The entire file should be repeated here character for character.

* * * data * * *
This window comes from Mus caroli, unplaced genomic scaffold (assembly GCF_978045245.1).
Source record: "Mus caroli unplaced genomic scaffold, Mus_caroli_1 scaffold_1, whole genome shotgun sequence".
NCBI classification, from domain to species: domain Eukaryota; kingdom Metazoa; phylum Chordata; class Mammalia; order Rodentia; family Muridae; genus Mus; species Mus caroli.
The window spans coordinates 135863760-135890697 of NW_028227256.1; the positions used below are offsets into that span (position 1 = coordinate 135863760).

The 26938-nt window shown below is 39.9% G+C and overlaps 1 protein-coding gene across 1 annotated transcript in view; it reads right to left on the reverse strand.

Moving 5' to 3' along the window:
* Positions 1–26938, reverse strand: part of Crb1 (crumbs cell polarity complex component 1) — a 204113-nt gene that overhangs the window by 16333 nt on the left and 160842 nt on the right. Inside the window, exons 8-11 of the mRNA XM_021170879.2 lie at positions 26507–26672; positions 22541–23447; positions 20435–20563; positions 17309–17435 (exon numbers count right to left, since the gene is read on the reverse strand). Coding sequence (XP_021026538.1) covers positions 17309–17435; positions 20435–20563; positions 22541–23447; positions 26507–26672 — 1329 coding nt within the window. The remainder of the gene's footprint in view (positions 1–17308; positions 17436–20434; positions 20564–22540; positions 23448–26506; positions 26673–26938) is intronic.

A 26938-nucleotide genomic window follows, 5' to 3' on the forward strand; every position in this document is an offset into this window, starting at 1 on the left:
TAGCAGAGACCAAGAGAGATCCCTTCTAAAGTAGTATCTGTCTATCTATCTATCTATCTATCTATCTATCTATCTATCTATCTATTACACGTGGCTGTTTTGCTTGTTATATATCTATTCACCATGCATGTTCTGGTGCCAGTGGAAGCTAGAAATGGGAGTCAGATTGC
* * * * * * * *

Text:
This window comes from Mus caroli, unplaced genomic scaffold (assembly GCF_978045245.1).
Source record: "Mus caroli unplaced genomic scaffold, Mus_caroli_1 scaffold_1, whole genome shotgun sequence".
NCBI classification, from domain to species: domain Eukaryota; kingdom Metazoa; phylum Chordata; class Mammalia; order Rodentia; family Muridae; genus Mus; species Mus caroli.
The window spans coordinates 135863760-135890697 of NW_028227256.1; the positions used below are offsets into that span (position 1 = coordinate 135863760).

The 26938-nt window shown below is 39.9% G+C and overlaps 1 protein-coding gene across 1 annotated transcript in view; it reads right to left on the reverse strand.

Moving 5' to 3' along the window:
* Positions 1–26938, reverse strand: part of Crb1 (crumbs cell polarity complex component 1) — a 204113-nt gene that overhangs the window by 16333 nt on the left and 160842 nt on the right. Inside the window, exons 8-11 of the mRNA XM_021170879.2 lie at positions 26507–26672; positions 22541–23447; positions 20435–20563; positions 17309–17435 (exon numbers count right to left, since the gene is read on the reverse strand). Coding sequence (XP_021026538.1) covers positions 17309–17435; positions 20435–20563; positions 22541–23447; positions 26507–26672 — 1329 coding nt within the window. The remainder of the gene's footprint in view (positions 1–17308; positions 17436–20434; positions 20564–22540; positions 23448–26506; positions 26673–26938) is intronic.

A 26938-nucleotide genomic window follows, 5' to 3' on the forward strand; every position in this document is an offset into this window, starting at 1 on the left:
TAGCAGAGACCAAGAGAGATCCCTTCTAAAGTAGTATCTGTCTATCTATCTATCTATCTATCTATCTATCTATCTATCTATCTATTACACGTGGCTGTTTTGCTTGTTATATATCTATTCACCATGCATGTTCTGGTGCCAGTGGAAGCTAGAAATGGGAGTCAGATTGC